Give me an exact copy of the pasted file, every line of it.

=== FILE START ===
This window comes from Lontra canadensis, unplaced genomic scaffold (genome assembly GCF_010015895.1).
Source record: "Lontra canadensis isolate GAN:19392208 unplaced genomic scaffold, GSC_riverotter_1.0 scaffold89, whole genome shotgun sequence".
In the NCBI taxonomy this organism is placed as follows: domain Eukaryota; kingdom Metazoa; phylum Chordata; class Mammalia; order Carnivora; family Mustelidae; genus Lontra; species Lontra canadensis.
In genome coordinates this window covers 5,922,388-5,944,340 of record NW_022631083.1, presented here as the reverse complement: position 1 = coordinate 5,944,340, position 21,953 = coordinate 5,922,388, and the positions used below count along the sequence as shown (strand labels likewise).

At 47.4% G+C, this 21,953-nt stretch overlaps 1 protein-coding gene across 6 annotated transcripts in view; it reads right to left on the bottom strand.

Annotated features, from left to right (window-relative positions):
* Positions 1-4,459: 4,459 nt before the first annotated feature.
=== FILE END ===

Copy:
This window comes from Lontra canadensis, unplaced genomic scaffold (genome assembly GCF_010015895.1).
Source record: "Lontra canadensis isolate GAN:19392208 unplaced genomic scaffold, GSC_riverotter_1.0 scaffold89, whole genome shotgun sequence".
In the NCBI taxonomy this organism is placed as follows: domain Eukaryota; kingdom Metazoa; phylum Chordata; class Mammalia; order Carnivora; family Mustelidae; genus Lontra; species Lontra canadensis.
In genome coordinates this window covers 5,922,388-5,944,340 of record NW_022631083.1, presented here as the reverse complement: position 1 = coordinate 5,944,340, position 21,953 = coordinate 5,922,388, and the positions used below count along the sequence as shown (strand labels likewise).

At 47.4% G+C, this 21,953-nt stretch overlaps 1 protein-coding gene across 6 annotated transcripts in view; it reads right to left on the bottom strand.

Annotated features, from left to right (window-relative positions):
* Positions 1-4,459: 4,459 nt before the first annotated feature.